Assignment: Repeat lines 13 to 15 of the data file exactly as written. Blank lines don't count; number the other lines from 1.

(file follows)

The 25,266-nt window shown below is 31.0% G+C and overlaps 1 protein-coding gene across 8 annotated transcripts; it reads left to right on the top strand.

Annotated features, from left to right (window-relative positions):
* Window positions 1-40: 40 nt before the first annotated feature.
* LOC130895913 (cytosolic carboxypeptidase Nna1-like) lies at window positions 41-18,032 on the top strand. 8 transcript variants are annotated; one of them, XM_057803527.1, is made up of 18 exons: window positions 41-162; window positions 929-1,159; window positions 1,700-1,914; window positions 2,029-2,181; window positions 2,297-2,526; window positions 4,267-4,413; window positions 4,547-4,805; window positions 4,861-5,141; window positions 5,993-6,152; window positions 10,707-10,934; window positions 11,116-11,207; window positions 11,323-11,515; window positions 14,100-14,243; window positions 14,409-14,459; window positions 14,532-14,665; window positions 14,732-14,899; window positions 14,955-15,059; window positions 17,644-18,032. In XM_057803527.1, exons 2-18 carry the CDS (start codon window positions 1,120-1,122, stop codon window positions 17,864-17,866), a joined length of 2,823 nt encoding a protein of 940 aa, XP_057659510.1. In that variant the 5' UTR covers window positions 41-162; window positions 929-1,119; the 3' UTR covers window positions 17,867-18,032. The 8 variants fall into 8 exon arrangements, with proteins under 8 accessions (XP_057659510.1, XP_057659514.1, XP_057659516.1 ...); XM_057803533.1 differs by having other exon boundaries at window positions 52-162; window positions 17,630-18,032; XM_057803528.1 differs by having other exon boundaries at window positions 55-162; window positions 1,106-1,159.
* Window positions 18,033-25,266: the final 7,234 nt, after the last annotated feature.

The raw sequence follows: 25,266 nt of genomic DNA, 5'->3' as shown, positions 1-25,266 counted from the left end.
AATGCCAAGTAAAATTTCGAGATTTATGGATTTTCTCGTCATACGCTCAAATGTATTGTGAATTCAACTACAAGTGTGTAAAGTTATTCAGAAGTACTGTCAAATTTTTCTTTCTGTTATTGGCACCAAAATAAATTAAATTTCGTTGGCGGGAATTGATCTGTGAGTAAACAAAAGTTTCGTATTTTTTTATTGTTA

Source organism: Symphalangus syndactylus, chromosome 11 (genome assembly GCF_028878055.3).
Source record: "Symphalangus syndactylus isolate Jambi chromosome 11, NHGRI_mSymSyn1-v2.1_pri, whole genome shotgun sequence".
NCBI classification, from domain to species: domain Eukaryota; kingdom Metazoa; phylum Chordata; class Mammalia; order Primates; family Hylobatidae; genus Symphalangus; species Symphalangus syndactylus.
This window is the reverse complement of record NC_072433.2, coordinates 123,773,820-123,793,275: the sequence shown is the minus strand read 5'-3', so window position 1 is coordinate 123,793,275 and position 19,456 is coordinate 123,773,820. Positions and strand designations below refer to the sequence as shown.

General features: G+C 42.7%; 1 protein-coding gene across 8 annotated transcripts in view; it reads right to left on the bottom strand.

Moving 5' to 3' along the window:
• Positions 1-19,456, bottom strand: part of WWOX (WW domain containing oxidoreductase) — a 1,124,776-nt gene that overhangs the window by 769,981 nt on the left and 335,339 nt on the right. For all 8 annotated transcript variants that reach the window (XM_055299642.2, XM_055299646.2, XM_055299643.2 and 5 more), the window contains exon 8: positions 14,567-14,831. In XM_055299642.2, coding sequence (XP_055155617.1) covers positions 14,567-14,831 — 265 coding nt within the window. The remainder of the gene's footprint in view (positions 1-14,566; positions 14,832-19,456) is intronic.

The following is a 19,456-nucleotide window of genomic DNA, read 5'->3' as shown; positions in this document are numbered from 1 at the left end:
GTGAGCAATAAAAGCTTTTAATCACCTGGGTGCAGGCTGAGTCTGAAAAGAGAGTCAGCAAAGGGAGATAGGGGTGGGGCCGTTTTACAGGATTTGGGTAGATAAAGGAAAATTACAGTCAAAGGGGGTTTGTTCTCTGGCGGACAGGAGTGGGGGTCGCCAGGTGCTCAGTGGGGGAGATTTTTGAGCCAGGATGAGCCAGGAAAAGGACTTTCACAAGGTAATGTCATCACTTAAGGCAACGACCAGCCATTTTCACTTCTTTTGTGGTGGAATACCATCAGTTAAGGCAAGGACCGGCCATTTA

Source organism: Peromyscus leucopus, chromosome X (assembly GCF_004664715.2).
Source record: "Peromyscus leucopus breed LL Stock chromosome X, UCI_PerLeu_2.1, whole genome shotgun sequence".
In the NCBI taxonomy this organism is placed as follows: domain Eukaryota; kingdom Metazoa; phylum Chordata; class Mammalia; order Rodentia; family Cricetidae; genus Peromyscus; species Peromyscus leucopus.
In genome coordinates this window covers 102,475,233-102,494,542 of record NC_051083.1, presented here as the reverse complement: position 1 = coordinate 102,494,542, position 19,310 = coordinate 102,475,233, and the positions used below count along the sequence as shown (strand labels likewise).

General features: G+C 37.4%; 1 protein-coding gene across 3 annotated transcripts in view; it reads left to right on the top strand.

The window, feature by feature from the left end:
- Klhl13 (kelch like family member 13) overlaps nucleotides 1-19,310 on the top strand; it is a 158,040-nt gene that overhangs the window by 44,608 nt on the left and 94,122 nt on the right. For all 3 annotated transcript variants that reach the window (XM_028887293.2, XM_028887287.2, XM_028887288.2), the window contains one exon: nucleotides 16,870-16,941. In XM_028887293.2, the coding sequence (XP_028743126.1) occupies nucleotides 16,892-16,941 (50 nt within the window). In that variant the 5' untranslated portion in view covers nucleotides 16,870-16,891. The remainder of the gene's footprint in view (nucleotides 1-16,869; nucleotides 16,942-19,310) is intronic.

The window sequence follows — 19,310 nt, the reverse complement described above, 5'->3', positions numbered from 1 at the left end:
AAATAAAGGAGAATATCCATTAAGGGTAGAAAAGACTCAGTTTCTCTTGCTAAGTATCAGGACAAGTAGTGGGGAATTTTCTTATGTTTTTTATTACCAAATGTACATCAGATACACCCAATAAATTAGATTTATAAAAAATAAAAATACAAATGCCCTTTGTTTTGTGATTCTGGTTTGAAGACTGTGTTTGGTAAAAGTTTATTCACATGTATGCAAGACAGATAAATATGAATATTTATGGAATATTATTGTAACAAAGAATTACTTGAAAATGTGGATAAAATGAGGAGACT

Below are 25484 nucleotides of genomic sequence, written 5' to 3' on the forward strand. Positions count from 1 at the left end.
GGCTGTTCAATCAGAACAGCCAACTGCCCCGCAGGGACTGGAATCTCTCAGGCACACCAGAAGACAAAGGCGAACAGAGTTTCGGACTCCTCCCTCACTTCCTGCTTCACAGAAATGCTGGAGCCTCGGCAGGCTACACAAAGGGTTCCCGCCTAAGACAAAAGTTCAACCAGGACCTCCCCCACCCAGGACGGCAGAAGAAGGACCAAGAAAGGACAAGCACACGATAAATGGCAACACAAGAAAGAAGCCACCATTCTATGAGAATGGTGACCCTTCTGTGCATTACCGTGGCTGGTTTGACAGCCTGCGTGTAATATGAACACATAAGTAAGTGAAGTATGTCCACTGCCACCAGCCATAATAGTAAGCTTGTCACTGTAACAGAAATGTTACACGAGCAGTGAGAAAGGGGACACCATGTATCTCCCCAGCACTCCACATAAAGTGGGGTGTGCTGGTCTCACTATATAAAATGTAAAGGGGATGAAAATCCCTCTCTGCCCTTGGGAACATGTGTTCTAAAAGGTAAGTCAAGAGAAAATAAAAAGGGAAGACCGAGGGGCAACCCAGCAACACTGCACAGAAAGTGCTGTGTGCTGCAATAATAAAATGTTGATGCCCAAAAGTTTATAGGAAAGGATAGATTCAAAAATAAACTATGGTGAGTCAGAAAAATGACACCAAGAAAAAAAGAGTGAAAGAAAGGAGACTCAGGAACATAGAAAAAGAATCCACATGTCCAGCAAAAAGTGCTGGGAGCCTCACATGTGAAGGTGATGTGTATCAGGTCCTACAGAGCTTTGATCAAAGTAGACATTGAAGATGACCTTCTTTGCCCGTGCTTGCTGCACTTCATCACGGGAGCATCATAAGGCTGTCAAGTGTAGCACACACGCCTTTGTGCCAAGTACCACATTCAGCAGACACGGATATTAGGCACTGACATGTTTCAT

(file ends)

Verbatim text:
Moving 5' to 3' along the window:
• Positions 1-19,456, bottom strand: part of WWOX (WW domain containing oxidoreductase) — a 1,124,776-nt gene that overhangs the window by 769,981 nt on the left and 335,339 nt on the right. For all 8 annotated transcript variants that reach the window (XM_055299642.2, XM_055299646.2, XM_055299643.2 and 5 more), the window contains exon 8: positions 14,567-14,831. In XM_055299642.2, coding sequence (XP_055155617.1) covers positions 14,567-14,831 — 265 coding nt within the window. The remainder of the gene's footprint in view (positions 1-14,566; positions 14,832-19,456) is intronic.

The following is a 19,456-nucleotide window of genomic DNA, read 5'->3' as shown; positions in this document are numbered from 1 at the left end: